The El Niño climate pattern has returned for the first time since 2003 and will affect the climate in the Southeast for the next three to six months, according to the latest outlook from the Southeast Climate Consortium (SECC).

The SECC is a coalition of six universities, including Florida State University, University of Florida, University of Miami, University of Georgia, Auburn University and the University of Alabama-Huntsville.

While this El Niño event began a little later in the year than most warm events, summer/fall is the usual time when sea surface temperatures may rise and spread across the Pacific, according to the forecast. El Niño normally reaches peak intensity and coverage in the winter months.

Because of this seasonality of El Niño, the first impact felt in the Southeast U.S. is the relative inactivity of the hurricane season. “In spite of predictions to the contrary, 2006 has so far been a quiet tropical season and many are blaming the developing El Niño. El Niño is known to create an environment of high shear (winds changing with height) over hurricane formation regions in the Atlantic, Caribbean, and Gulf of Mexico that hinders hurricane development.

With El Niño continuing to grow and with the hurricane season over half over, we expect the remainder of the hurricane season to continue below average activity,” according to the SECC report.

Partially due to the expected decrease in tropical activity, El Niño actually brings drier than normal conditions (20 percent to 30 percent less rain than normal) to Florida, southern Alabama, and southern Georgia in the months of September and October. “Rainfall from tropical systems is an integral component of the climate of the Southeast in the fall, which is otherwise fairly dry without the impact of a tropical system. El Niño does not have much influence on temperatures during these months September and October,” states the SECC outlook.

Once the colder months arrive (November through March), the classic El Niño climate patterns should establish themselves and control weather during that time. The El Niño is known to bring more frequent storms, excessive rainfall, and cooler temperatures to Florida and coastal Alabama and Georgia.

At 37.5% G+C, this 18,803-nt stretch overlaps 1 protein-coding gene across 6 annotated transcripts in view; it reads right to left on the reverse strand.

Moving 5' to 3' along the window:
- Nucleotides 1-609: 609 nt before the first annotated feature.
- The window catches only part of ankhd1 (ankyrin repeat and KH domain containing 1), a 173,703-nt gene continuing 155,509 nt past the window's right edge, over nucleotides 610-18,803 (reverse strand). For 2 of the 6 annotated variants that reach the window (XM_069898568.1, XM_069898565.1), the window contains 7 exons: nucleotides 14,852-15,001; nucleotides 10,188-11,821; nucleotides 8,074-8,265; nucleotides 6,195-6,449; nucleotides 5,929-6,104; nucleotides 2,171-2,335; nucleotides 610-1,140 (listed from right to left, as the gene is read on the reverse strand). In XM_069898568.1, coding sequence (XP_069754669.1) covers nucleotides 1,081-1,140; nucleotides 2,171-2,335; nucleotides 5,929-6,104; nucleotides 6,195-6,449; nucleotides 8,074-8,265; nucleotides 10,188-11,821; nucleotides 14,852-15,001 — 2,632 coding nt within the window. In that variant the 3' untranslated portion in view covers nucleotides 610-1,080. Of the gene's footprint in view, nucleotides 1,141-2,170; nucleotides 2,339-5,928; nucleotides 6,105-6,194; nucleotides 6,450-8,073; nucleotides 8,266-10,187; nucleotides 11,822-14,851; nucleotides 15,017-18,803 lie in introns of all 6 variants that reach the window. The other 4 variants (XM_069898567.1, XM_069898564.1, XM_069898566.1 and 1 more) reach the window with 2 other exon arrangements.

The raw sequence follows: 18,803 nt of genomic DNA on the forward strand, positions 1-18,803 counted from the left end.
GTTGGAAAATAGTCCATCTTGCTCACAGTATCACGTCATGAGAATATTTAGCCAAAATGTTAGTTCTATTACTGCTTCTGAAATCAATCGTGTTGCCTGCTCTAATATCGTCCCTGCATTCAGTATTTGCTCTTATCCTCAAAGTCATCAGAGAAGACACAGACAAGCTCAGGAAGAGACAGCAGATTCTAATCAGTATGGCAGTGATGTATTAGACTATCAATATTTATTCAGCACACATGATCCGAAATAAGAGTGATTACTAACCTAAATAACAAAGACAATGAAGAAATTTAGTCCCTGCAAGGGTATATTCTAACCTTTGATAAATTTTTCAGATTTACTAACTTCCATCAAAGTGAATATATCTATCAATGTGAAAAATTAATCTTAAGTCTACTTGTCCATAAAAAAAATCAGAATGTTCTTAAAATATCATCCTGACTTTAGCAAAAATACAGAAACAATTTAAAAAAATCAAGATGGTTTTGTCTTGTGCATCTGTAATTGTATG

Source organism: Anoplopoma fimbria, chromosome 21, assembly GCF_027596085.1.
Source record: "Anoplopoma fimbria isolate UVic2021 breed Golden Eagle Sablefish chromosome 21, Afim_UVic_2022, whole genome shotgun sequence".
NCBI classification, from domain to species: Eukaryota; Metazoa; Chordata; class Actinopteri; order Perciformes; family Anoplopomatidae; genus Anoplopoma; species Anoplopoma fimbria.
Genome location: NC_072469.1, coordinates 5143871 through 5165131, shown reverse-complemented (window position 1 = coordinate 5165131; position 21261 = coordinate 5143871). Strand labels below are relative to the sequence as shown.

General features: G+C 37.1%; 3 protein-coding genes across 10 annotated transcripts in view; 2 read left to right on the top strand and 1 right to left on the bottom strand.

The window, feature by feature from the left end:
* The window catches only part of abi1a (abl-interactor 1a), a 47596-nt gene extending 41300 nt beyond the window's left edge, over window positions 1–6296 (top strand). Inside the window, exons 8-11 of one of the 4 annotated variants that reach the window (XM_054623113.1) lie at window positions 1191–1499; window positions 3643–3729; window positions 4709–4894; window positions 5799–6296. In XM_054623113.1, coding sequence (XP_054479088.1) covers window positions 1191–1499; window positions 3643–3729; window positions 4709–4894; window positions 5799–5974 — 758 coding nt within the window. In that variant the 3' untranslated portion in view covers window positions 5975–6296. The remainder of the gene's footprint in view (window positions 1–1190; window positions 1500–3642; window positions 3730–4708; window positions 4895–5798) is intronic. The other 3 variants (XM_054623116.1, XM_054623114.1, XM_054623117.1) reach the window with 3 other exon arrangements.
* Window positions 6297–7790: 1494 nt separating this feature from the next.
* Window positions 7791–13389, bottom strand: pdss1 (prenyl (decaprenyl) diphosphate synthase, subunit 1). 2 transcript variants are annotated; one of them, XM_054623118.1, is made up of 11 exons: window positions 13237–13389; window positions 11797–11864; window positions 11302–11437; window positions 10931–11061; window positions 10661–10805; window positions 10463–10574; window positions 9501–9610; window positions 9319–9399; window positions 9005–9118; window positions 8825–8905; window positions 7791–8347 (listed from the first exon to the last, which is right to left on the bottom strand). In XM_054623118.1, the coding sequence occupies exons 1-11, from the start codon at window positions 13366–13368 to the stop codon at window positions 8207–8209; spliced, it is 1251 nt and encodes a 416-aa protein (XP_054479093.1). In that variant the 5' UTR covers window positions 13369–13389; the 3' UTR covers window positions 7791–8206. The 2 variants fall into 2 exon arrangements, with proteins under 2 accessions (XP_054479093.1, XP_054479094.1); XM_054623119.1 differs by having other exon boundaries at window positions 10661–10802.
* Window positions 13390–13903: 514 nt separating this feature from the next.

“Florida can expect 40 to 60 percent more rainfall than normal in the winter months. It is believed that the increase in rain and cloudiness associated with El Niño causes average temperatures to be cooler than normal during the winter months. These cooler temperatures result in greater chill accumulations over the course of the season. While average temperatures are often cooler, El Niño actually reduces the risk of severe cold outbreaks in Florida and the Southeast. The strong subtropical jet stream that is typical of El Niño acts to ‘block’ the intrusions of cold arctic air masses,” according to the forecast.

Turning to more current conditions, the SECC says that after a very dry spring and early summer for most of the area, more plentiful rainfall returned to the Southeast in August and September. As is the usual case for summer precipitation, coverage and accumulations have been highly variable throughout the region.

“Southwest Florida has received soaking rains from tropical storms Alberto and Ernesto along with frequent thundershowers, resulting in a surplus of summer rain. Other areas, the western Panhandle of Florida and southeast Alabama in particular, have remained rather dry. While not offering immediate relief, El Niño should help these areas catch up in the coming winter.”

The SECC predicts the following impacts on Southeastern crops from the latest El Niño:

  • Winter vegetables (tomato, green peppers): Tomato and green peppers generally yield less during El Niño years than during Neutral or La Niña years. Most soil-borne pathogens and fruit quality problems increase in El Niño years. Fruit quality problems like gray wall are also more prevalent in El Niño years,

  • Pasture: In general, El Niño years are good for winter pasture due to wetter conditions. However, growth may be slower due to increased cloudiness and consequent decrease in solar radiation.

  • Row Crops: El Niño impacts are less evident on annual summer crops since its strongest signal occurs during fall, winter and spring. Analysis of historical yield data is a good way to evaluate potential impacts of various row crops. Increased disease pressure and slower development may affect spring sown horticultural crops.